Designed for educators, researchers, practitioners, or anyone interested in maximizing human potential, Motivation for Learning and Performance outlines 50 key motivation principles based on the latest scientific evidence from the disciplines of psychology, education, business, athletics, and neurology. Using a highly applied and conversational style, the book is designed to inform the reader about how to diagnosis, analyze, and mediate learning and performance challenges influenced by motivation. The book features chapters on the biopsychology of motivation, how motivation changes across the lifespan, and the important influence of culture on motivated behavior. Three chapters are devoted to practical strategies and the implementation of motivational change. Special sections are included on enhancing motivation at work, in the classroom, in competitive environments, and during online education. Hoffman employs the innovative approach of using his interviews with "real" people including many notable personalities across diverse cultures and disciplines to illustrate motivated behavior. For example, readers will learn what motivated the colossal investment fraud masterminded by Bernie Madoff, the intimate thoughts of former NFL superstar Nick Lowery when he missed a field goal, and the joys and tribulations of Emmy-nominated "Curb your Enthusiasm" actress Cheryl Hines. The book provides a practical, applied, and multi-disciplinary resource for anyone interested in motivation and performance, but especially for university students at the graduate or undergraduate level studying education, psychology, business, leadership, hospitality, sports management, or military science. Additionally, the writing style and eclectic nature of the text will appeal to readers of non-fiction who can use the book to gain self-awareness to enhance performance of themselves or others. Considers motivation for both learning and performance Identifies 50 foundational principles relating to motivation Provides research evidence supporting the foundational principles Includes interviews from famous individuals, identifying what motivated them and why Includes research from psychology, education, neuroscience, business, and sports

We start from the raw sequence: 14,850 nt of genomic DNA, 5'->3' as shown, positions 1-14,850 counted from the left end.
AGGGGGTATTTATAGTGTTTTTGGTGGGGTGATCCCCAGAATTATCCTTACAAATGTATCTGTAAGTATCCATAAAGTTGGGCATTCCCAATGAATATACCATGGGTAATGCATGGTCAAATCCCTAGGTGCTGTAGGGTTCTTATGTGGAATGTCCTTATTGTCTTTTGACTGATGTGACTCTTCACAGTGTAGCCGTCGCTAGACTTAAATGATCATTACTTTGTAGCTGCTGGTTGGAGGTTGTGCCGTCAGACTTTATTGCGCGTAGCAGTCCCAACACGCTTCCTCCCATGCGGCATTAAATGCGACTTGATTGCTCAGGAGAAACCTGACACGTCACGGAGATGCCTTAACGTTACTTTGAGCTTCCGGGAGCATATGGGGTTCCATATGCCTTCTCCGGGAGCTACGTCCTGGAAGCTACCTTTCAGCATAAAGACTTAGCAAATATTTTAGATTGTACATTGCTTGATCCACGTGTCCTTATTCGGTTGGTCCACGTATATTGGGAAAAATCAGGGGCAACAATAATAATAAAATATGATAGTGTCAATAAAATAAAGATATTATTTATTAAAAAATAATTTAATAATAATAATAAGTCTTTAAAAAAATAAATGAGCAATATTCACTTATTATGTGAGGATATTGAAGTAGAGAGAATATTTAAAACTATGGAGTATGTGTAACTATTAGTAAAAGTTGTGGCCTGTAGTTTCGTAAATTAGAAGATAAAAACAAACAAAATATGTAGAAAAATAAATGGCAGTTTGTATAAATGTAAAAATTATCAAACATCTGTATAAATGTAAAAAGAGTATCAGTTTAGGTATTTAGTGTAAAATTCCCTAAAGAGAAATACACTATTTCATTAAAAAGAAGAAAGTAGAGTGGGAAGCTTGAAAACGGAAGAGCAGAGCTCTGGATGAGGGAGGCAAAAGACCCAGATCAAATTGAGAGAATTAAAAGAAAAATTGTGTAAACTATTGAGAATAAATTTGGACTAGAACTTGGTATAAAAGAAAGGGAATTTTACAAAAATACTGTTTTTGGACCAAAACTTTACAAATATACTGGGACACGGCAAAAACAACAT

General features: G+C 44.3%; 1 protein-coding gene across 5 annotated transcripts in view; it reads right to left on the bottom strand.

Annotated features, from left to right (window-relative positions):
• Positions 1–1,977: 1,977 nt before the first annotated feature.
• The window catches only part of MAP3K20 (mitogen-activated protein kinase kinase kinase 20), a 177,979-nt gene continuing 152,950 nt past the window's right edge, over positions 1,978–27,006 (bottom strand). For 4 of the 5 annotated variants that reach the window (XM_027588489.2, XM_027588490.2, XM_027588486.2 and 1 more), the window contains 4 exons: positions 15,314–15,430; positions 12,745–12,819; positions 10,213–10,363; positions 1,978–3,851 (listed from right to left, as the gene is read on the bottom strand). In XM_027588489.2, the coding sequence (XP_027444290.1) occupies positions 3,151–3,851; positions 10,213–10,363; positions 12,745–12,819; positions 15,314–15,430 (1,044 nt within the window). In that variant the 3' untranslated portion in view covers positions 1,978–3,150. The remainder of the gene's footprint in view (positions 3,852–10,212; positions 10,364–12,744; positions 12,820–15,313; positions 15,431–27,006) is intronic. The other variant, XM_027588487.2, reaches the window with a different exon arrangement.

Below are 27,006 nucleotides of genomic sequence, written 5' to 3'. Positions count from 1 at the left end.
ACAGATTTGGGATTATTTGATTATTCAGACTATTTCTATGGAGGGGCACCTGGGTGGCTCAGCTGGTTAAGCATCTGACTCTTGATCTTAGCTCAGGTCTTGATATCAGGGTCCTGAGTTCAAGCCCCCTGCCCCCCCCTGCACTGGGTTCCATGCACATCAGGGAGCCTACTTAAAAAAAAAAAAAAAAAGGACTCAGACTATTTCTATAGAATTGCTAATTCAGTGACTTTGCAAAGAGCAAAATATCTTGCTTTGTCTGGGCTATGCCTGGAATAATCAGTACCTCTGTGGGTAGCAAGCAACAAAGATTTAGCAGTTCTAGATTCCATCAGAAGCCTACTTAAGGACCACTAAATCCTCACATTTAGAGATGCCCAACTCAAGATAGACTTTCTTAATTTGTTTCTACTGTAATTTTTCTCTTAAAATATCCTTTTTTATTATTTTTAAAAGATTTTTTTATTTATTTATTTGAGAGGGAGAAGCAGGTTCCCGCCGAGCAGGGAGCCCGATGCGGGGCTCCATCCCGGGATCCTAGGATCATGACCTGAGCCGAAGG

It is impossible to control another person’s motivation. But much of the instructor’s job involves stimulating learner motivation, and learning environments should ideally be designed toward this goal. Motivational Design for Learning and Performance introduces readers to the core concepts of motivation and motivational design and applies this knowledge to the design process in a systematic step-by-step format. The ARCS model—theoretically robust, rooted in best practices, and adaptable to a variety of practical uses—forms the basis of this problem-solving approach. Separate chapters cover each component of the model—attention, relevance, confidence, and satisfaction—and offer strategies for promoting each one in learners. From there, the motivational design process is explained in detail, supplemented by real-world examples and ready-to-use worksheets. The methods are applied to traditional and alternative settings, including gifted classes, elementary grades, self-directed learning, and corporate training. And the book is geared toward the non-specialist reader, making it accessible to those without a psychology or teaching background. With this guide, the reader learns how to: Identify motivation problems and goals Decide whether the environment or the learners need changing Generate attention, relevance, confidence, and satisfaction in learners Integrate motivational design and instructional design Select, develop, and evaluate motivational materials Plus a wealth of tables, worksheets, measures, and other valuable tools aid in the design process Comprehensive and enlightening, Motivational Design for Learning and Performance furnishes an eminently practical body of knowledge to researchers and professionals in performance technology and instructional design as well as educational psychologists, teachers and trainers.